BlueTooth emits less EMR than an actual handset, so it does help reduce overall exposure (assuming you're talking about a BT earpiece - a handsfree speaker/mic would reduce it to negligible at most). A standard wired headset is the "safest" bet (although there's a pretty silly academic debate about whether or not they still produce enough EMR to affect a user over the long-term - measurements are so low as to be difficult to even gauge).
With regards to the study and the history of this debate, there seems to be an element of common sense involved - a (albeit weak) microwave transmitter held against one's head for extended periods is probably not the wisest behavior. The evidence does show any damage is likely cumulative, so for those of us who don't have frequent, really long cell phone conversations, it's probably not an issue. For people like my brother who tends to spend many hours a day on a cell (and has since they were "bag phones"), it should be of some concern. Our bodies simply aren't equipped to absorb long term EMR. Just like they aren't designed to breathe smoke and process large amounts of alcohol - back to the good 'ol "all things in moderation" rule :wink:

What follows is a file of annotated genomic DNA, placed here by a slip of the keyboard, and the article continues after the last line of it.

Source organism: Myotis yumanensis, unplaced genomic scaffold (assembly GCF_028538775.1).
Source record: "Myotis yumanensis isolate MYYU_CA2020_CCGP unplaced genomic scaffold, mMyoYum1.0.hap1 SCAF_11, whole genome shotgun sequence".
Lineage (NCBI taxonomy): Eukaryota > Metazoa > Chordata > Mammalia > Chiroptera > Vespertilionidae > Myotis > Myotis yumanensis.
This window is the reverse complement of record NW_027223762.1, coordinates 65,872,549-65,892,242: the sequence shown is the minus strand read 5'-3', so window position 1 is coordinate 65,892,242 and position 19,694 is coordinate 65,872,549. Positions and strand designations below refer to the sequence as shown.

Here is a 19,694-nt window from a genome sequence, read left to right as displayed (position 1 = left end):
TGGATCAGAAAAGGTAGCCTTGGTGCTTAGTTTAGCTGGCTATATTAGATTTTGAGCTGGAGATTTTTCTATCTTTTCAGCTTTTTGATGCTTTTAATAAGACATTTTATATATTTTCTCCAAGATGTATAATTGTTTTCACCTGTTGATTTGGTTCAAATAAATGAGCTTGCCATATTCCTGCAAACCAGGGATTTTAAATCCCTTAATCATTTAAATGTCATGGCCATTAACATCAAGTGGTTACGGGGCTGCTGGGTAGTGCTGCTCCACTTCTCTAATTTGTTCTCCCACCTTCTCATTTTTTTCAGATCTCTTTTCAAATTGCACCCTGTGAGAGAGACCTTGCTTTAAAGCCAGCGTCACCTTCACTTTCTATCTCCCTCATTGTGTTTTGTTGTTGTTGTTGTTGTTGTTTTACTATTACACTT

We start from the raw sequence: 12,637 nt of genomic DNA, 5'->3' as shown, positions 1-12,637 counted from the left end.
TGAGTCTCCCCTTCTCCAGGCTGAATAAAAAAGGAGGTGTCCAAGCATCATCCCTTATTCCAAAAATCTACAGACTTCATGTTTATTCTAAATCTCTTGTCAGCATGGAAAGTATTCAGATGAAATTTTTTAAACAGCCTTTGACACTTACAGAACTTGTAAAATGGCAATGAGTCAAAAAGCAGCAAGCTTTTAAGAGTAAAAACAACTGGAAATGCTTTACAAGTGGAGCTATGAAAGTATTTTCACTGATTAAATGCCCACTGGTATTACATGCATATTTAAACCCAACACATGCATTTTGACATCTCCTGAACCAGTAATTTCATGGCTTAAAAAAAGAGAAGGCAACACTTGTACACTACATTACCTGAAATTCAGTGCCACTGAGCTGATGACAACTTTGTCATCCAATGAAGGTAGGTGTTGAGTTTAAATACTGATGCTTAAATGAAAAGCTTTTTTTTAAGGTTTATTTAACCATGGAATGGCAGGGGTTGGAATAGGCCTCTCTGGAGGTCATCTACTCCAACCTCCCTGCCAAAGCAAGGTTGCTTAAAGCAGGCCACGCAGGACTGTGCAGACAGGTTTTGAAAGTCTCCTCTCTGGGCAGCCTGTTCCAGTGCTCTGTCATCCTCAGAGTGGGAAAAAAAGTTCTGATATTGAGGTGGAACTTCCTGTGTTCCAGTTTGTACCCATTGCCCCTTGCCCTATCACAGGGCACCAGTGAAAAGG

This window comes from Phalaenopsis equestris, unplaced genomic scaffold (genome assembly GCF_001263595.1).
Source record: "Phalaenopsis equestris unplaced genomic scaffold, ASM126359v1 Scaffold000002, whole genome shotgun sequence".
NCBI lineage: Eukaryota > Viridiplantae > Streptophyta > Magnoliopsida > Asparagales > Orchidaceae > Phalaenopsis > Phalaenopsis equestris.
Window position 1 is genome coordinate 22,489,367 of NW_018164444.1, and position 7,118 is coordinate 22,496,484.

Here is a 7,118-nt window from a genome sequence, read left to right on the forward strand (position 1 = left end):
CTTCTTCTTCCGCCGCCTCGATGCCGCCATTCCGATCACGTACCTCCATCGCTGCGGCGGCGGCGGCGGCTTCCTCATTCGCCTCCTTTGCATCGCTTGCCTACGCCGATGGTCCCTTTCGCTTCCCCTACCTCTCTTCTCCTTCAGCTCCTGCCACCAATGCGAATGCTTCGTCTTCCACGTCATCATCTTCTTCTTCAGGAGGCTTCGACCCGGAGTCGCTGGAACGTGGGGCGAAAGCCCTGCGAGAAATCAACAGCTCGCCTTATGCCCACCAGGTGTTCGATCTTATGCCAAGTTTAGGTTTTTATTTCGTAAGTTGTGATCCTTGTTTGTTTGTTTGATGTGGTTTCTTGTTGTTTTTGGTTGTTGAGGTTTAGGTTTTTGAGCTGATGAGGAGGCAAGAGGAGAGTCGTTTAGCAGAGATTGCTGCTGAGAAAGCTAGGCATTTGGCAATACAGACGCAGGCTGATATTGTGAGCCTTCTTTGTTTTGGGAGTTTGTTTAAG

The report said "possible" not cancer causing. It also presented no real data with any meaning. The actual numbers don't stand up. They claim a 40% increase of a certain kind of cancer, but also stop short of causation. It just doesn't make sense. With billions of people now using cell phones, other reseachers report that there hasn't been any noticeable spike in cancers. So where is the WHO getting their data?
I call BS. Of course, I don't use my phone for 30 minutes a day anyway and I use a wired headset most of the time.